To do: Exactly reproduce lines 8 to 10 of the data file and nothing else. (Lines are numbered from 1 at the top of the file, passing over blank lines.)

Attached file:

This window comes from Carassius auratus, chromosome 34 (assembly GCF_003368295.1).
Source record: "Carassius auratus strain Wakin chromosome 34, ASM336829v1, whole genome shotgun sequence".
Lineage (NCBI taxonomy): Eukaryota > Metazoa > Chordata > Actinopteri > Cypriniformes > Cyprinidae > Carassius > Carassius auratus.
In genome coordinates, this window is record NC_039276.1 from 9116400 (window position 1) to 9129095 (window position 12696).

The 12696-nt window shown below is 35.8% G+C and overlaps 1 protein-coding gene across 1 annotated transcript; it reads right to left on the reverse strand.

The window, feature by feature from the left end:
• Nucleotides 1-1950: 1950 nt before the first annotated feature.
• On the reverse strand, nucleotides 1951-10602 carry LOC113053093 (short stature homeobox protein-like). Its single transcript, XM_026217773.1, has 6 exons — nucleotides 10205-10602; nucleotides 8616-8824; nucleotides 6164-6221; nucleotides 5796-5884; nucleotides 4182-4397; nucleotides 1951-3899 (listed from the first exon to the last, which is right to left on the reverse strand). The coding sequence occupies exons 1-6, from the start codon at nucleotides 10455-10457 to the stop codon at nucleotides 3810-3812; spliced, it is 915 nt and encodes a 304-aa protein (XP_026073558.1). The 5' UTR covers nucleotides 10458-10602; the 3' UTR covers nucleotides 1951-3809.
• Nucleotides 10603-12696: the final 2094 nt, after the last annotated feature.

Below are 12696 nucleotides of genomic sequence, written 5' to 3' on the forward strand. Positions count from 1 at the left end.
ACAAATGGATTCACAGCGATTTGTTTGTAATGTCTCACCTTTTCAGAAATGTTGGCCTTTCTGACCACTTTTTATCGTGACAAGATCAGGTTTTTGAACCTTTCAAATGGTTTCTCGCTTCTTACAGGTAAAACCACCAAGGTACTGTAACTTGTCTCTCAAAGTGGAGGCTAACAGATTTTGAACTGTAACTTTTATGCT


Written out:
• On the reverse strand, nucleotides 1951-10602 carry LOC113053093 (short stature homeobox protein-like). Its single transcript, XM_026217773.1, has 6 exons — nucleotides 10205-10602; nucleotides 8616-8824; nucleotides 6164-6221; nucleotides 5796-5884; nucleotides 4182-4397; nucleotides 1951-3899 (listed from the first exon to the last, which is right to left on the reverse strand). The coding sequence occupies exons 1-6, from the start codon at nucleotides 10455-10457 to the stop codon at nucleotides 3810-3812; spliced, it is 915 nt and encodes a 304-aa protein (XP_026073558.1). The 5' UTR covers nucleotides 10458-10602; the 3' UTR covers nucleotides 1951-3809.
• Nucleotides 10603-12696: the final 2094 nt, after the last annotated feature.

Below are 12696 nucleotides of genomic sequence, written 5' to 3' on the forward strand. Positions count from 1 at the left end.